A flurry of motions and responses have been filed between the attorneys for Jalene McClure and the Centre County District Attorney’s Office since a Clinton County judge decided texts did not affect McClure’s original trial.
McClure was convicted in September 2014 of an August 2010 assault on a 5-month-old child and sentenced to 10-to-20 years. The sentence was vacated in August and sent back to Bellefonte for a new trial.
Within days of sentencing, McClure’s attorney, Bernard Cantorna, filed an open records request for phone records that showed text messages between then Centre County Judge Bradley P. Lunsford and members of the District Attorney’s Office, some of which were suggested to have been made ex parte communications during trial.
A month after her October 2014 sentence was delivered by Lunsford, President Judge Thomas King Kistler removed Lunsford from hearing criminal cases other than DUIs. Lunsford announced he would retire at the end of his term in 2015.
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Clinton County Senior Judge J. Michael Williamson decided in an Dec. 9 pretrial conference that the texts were not an influence in McClure’s trial, saying in a Dec. 28 order dismissing a motion to preclude the trial that while several hearings were conducted in an attempt to “determine the accuracy of the factual allegations” set forth by the McClure, no evidence of the exact language in the texts were available.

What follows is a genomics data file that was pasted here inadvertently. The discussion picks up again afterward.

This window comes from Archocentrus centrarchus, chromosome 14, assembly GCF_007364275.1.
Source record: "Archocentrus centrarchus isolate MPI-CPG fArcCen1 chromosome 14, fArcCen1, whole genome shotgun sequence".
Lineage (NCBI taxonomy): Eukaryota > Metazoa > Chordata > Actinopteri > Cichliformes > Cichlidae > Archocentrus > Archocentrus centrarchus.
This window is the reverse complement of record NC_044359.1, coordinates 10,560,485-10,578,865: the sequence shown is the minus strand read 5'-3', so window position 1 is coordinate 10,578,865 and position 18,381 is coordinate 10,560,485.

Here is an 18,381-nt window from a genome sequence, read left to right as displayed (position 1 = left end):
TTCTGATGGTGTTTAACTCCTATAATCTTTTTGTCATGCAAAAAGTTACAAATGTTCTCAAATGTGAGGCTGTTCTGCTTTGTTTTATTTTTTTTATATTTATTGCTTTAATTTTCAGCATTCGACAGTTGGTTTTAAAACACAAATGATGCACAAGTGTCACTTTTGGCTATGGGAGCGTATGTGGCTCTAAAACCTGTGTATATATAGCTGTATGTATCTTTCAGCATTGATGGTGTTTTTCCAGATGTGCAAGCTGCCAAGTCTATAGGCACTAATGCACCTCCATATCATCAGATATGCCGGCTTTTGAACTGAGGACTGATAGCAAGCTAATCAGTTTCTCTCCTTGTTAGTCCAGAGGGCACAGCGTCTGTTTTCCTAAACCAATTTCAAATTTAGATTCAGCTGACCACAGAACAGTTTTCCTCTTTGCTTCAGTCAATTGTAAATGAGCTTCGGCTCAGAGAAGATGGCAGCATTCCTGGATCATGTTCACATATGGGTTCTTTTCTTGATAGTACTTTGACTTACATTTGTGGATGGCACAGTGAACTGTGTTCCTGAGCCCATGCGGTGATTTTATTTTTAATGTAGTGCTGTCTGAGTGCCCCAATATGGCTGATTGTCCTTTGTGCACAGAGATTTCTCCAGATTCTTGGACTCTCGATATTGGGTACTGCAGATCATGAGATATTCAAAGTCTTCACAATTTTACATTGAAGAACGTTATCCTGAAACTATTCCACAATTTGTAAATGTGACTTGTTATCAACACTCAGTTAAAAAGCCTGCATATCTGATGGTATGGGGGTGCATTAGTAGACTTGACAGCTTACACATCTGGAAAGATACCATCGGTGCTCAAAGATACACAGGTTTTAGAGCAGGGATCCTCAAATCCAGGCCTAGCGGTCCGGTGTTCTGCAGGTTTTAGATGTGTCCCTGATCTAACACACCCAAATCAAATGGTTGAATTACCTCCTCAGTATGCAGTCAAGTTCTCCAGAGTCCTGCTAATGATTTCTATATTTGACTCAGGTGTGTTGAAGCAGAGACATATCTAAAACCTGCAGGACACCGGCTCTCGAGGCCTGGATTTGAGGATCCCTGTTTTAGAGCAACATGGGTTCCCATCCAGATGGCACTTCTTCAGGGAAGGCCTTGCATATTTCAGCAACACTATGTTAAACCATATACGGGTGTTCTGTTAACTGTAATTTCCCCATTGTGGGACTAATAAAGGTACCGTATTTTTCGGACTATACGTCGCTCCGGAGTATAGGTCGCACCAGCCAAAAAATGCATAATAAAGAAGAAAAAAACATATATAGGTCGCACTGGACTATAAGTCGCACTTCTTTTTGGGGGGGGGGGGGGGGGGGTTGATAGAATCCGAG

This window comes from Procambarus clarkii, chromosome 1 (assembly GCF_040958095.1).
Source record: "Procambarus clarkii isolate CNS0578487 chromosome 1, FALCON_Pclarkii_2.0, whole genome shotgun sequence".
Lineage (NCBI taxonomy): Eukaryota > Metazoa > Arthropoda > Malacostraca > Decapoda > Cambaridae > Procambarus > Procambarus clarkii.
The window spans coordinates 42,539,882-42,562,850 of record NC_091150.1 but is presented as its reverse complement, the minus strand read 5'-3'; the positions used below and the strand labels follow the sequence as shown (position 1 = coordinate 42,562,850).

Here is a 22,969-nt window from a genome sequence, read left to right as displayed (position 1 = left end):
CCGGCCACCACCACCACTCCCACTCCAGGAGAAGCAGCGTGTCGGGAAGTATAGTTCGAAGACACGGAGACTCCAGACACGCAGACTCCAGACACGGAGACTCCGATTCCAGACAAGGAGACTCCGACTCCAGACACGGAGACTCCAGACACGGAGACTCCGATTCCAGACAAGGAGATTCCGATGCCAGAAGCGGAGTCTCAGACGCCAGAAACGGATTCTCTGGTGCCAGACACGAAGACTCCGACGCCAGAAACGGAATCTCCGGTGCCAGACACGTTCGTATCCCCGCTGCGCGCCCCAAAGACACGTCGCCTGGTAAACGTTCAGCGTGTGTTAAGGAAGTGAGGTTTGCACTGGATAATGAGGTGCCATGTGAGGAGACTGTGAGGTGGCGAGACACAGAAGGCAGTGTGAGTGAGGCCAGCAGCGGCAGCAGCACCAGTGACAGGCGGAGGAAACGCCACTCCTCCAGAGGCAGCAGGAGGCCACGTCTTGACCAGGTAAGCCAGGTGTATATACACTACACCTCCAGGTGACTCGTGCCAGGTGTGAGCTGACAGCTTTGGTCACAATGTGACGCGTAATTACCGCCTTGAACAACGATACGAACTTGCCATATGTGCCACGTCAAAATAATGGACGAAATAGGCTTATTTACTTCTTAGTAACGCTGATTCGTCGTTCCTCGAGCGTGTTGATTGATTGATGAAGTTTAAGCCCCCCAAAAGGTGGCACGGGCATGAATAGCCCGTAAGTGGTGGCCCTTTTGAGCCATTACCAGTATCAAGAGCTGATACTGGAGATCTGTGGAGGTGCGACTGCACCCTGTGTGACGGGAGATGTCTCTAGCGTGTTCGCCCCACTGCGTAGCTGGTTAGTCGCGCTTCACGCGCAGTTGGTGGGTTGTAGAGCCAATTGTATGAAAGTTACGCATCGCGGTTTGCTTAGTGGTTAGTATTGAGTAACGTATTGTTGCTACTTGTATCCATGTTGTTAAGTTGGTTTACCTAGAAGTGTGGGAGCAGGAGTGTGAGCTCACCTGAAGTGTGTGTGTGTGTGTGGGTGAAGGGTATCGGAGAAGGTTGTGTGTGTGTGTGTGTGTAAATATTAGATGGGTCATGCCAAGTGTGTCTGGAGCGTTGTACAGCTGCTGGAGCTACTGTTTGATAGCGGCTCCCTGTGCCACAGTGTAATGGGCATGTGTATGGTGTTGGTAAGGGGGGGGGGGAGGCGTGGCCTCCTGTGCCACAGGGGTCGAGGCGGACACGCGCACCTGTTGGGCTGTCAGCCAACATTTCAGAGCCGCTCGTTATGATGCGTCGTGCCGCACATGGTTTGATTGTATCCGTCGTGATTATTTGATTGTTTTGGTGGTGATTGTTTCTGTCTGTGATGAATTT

“With respect to the social interaction between Lunsford and members of the district attorney’s staff,” Williamson wrote, “while perhaps more extensive that would be anticipated in a small county, we find nothing so egregious as to warrant dismissal of the charges against the defendant.”
After McClure’s Dec. 9 decision, Cantorna submitted a motion dated Dec. 16 to prohibit counsel for the commonwealth and the defendant as well as their assistants from making statements to the media. An order on the motion has not yet been filed.
A few days later, Cantorna and attorney Sean McGraw submitted a motion for bail pending appeal by Lunsford, arguing “it would be manifestly unjust for Ms. McClure to remain incarcerated while former Judge Lunsford litigates an appeal to the Superior Court on grounds rejected by this court.
“It would be equally manifestly unjust for Ms. McClure to undergo a second trial without being afforded the opportunity to present ... the testimony of former Judge Lunsford about the content of his communications with the prosecutors during times associated with the trial of her case,” the motion continued.
Lunsford was subpoenaed by McClure to appear and testify at the hearing on her motion to have her case dismissed. A motion by Lunsford to quash the subpoena was denied, and he filed a notice of appeal to the state Superior Court in return.
The appeal is still in litigation.
The District Attorney’s Office responded to the motion for bail Monday, calling the continued claims by McClure a “fishing expedition” to make “unsupported scurrilous allegations.”
“While the defendant is trying hard to continue a side show to delay retrial,” wrote Assistant District Attorney Michael Osterberg, “the commonwealth has an immense interest in swiftly re-trying this defendant for her intentionally abusive acts against a helpless and innocent infant.”
Osterberg’s response also referred to McClure’s attempt at a preventing a retrial a “political diversion,” noting that Cantorna announced his candidacy for district attorney immediately after filing the motion for double jeopardy.
“The personal motives of the defendant’s attorneys are so obvious that the commonwealth is actually concerned the issue could be subsequently raised in a (post-conviction relief act) proceeding,” the response said.